Wow, when someone has passion it shows in their work product.

Khloie Maldonado also obliged and joined in the interviews. She joined five years ago, and the 10th grader stated she liked animals and thought it would be fun to be involved. I asked her why she stayed involved and she simply said, "My steer." Expanding on that she went on to say that the focus it took to prepare for the show was one of the best experiences she has had.

I asked her about her process and that is when the passion about this project came out. She stated that she hadn't always been responsible, and she was nervous about raising her steer. Having to be accountable to something else besides herself made her very nervous. It really was a lot more time than she thought it would be, but it was so rewarding. Her steer weighed 675 pounds when she got him and at the show he came in at 1,205 pounds. She had to calculated how much he would gain per day, and at one point he wasn't gaining enough so she had to do more research. There is that research word again.

These students didn't just give up, they persevered through to find the answers necessary to complete the task. She worked with her steer, Bubbles, 2 to 3 hours a day and kept him on campus to help her stay focused. Khloie even participated in a show before the Youth Fair and the judge told her Bubbles needed more muscle so she started walking him daily in the pasture to help build it up.

Her hard work paid off winning her class. Khloie also stated that the Youth Fair experience was amazing and she loved showing her steer. A lot of people might not know but these students must sell their market animals after the show. They are not pets, they are our food. This was very hard for Khloie, she cried for a long time but guess what, she is going to do it again next year. When asked about her long-term goals with the FFA, Khloie stated that she would like to use the skills and discipline she is gaining to go to the Navy but if that is not the route, she goes she would like to study agri-business or science.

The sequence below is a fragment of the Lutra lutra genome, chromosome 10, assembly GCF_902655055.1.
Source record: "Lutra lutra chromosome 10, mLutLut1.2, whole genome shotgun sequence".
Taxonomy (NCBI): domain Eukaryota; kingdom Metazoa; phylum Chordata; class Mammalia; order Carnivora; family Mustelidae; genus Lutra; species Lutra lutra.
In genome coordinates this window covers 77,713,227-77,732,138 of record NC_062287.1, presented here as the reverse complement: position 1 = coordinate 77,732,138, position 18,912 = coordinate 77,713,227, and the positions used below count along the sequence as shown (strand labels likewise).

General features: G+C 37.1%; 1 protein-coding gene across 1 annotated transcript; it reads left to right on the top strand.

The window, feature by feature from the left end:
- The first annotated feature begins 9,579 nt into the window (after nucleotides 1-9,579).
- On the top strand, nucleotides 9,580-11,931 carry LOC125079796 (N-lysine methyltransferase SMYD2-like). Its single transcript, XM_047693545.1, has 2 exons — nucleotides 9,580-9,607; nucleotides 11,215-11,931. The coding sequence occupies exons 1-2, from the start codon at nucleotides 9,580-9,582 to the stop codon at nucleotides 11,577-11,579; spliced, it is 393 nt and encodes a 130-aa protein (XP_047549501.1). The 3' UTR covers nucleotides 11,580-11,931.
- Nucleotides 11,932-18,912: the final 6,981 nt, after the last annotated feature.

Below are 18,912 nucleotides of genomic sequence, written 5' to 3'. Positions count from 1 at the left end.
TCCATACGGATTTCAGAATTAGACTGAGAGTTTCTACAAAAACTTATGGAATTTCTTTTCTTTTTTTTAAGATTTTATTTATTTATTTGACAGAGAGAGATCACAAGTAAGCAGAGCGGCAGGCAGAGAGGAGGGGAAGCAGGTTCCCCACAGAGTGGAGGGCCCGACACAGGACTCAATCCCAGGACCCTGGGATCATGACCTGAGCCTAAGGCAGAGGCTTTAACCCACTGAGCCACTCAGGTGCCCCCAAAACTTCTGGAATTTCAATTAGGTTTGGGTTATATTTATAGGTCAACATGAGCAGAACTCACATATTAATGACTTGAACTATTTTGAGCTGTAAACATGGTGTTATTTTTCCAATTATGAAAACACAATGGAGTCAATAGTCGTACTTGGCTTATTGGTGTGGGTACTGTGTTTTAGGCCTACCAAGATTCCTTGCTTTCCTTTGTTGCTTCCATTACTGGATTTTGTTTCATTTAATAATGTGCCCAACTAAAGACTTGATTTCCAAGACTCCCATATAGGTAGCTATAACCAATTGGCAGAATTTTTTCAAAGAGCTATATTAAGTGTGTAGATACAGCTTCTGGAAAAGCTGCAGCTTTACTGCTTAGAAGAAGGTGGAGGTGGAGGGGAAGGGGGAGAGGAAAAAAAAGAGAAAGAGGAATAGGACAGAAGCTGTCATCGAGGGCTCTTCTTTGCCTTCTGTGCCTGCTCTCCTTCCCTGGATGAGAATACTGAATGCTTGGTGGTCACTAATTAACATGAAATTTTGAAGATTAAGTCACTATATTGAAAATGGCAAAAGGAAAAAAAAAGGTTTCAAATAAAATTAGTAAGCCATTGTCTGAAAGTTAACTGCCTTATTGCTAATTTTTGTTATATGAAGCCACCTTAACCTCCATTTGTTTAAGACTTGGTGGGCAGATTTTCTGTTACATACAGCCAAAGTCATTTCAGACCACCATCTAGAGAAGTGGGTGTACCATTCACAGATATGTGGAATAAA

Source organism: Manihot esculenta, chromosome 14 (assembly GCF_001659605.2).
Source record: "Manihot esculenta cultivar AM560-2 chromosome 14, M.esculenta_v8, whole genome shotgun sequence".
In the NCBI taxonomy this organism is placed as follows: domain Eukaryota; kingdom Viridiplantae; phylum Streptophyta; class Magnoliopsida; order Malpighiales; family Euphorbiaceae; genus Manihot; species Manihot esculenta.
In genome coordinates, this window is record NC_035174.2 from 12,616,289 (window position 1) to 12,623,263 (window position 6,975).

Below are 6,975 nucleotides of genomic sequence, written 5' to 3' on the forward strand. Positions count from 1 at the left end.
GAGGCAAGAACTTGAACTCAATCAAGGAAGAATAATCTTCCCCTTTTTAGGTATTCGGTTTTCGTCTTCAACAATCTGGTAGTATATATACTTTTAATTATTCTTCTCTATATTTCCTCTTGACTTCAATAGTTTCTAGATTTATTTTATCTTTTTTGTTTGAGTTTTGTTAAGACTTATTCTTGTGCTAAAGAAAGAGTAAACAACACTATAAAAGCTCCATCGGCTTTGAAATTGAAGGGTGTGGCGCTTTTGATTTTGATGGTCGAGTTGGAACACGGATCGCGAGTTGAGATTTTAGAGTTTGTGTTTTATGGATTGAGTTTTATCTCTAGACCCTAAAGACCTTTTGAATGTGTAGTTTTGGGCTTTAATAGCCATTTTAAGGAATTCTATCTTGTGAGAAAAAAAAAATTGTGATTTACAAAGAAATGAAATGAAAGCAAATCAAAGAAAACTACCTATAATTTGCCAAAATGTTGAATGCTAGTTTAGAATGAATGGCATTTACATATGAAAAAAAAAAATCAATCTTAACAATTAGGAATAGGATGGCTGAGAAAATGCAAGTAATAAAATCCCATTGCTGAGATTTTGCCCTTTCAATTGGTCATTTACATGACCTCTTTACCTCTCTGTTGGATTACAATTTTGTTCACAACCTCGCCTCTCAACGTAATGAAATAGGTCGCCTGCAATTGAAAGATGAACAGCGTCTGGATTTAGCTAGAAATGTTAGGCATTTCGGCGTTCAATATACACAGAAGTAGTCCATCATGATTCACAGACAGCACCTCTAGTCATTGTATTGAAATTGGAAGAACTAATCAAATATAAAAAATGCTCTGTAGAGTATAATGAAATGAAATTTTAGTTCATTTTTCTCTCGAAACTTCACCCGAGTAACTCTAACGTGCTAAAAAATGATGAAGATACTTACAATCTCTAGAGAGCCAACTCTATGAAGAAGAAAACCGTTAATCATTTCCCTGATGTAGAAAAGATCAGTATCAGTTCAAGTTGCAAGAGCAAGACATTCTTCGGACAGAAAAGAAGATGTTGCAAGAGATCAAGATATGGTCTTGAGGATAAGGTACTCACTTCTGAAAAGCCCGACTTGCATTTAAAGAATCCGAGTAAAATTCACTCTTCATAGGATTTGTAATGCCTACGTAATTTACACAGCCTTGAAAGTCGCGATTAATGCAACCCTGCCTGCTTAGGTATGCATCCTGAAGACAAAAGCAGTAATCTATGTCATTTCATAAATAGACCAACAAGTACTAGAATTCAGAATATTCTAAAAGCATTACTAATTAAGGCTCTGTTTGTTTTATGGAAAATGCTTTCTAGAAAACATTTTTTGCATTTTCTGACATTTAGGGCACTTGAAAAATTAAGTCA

Winning is always a bonus but learning from the experiences carries a lot of weight. Turner spoke about this when she sees a newer student who starts wanting to spend their extra time working on their craft. She also mentioned that when a student becomes proficient in their selected discipline that this is a culmination of mastering the given skill.

When I sat down with Keon Booker and Tyler Joyce, you could see the light flickering in their eyes. Both are in 9th grade and Keon has been in FFA for one year while Tyler is in his second year. Both joined because they wanted the experience of being an FFA member and to try out what it was like.

Keon and Tyler were adamant that they enjoyed the experience, there were so many things to try, and Tyler added that you got to get wild animals and train them. Each of them showed a hog at the Youth Fair so we spoke about that experience.

Keon chose the hog because it was the most economical way to be involved with learning how to work with the animals. For Tyler, the economics were the same but there was also a family tradition to continue. His entire family has been involved during their time at school.

Both Tyler and Keon stated that they didn't realize how many hours it would take but that they came before school, worked during school, and stayed after to work with their respective hogs. Keon's started out at 60 pounds while Tyler's started out at 72 pounds. Neither one of them found the success they wanted at the Youth Fair, both received red ribbons, and Keon made it a point to say he really wanted to work harder to earn a blue ribbon in showmanship.

Lessons learned are the best medicine at times. Each of them stated that they would like to do it again. Keon wants to introduce others to the FFA, and Tyler really wants to go into engineering. Both young men felt like FFA has taught them a lot about responsibility.

Success doesn't always happen but the attempt to be successful fills up our minds with lessons we will carry forward for years to come.

Both Tyler and Keon showed that, and Briley Wetherington was another good example. She is a 10th grader in her second year with FFA. Briley joined because her dad did it when he was in school. She would like to stay in FFA through high school and possibly be a large animal vet or in citrus production. Her story shows the ups and downs and the real-life consequences that FFA is able to bring to the classroom.

Briley also wanted to show a hog at the Youth Fair. The only problem was that it didn't make weight. This means that all the time and effort put in to the hog were for naught. You don't get to show it off and it costs you a lot of money with no way to recoup those costs at the sale. Her failure made her realize that she needed to ask more questions and reach out for more advice.